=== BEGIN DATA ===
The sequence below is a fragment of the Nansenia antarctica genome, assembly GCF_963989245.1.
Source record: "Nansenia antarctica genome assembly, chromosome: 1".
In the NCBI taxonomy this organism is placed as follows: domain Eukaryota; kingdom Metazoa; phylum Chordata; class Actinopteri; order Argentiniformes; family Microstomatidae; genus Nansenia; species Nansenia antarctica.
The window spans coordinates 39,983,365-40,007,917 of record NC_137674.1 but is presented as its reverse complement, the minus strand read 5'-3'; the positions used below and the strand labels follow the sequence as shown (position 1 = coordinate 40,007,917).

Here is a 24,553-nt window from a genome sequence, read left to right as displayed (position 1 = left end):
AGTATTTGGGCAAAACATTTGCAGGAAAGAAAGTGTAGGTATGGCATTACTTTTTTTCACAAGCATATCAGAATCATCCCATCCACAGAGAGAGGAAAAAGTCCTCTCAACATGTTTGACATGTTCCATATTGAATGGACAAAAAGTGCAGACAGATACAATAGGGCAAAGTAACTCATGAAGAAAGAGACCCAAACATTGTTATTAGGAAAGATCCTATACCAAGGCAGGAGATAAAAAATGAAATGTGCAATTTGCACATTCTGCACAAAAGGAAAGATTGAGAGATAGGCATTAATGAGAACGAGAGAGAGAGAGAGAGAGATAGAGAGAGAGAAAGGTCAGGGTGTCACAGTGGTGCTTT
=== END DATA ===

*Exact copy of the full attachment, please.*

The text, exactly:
The sequence below is a fragment of the Nansenia antarctica genome, assembly GCF_963989245.1.
Source record: "Nansenia antarctica genome assembly, chromosome: 1".
In the NCBI taxonomy this organism is placed as follows: domain Eukaryota; kingdom Metazoa; phylum Chordata; class Actinopteri; order Argentiniformes; family Microstomatidae; genus Nansenia; species Nansenia antarctica.
The window spans coordinates 39,983,365-40,007,917 of record NC_137674.1 but is presented as its reverse complement, the minus strand read 5'-3'; the positions used below and the strand labels follow the sequence as shown (position 1 = coordinate 40,007,917).

Here is a 24,553-nt window from a genome sequence, read left to right as displayed (position 1 = left end):
AGTATTTGGGCAAAACATTTGCAGGAAAGAAAGTGTAGGTATGGCATTACTTTTTTTCACAAGCATATCAGAATCATCCCATCCACAGAGAGAGGAAAAAGTCCTCTCAACATGTTTGACATGTTCCATATTGAATGGACAAAAAGTGCAGACAGATACAATAGGGCAAAGTAACTCATGAAGAAAGAGACCCAAACATTGTTATTAGGAAAGATCCTATACCAAGGCAGGAGATAAAAAATGAAATGTGCAATTTGCACATTCTGCACAAAAGGAAAGATTGAGAGATAGGCATTAATGAGAACGAGAGAGAGAGAGAGAGAGATAGAGAGAGAGAAAGGTCAGGGTGTCACAGTGGTGCTTT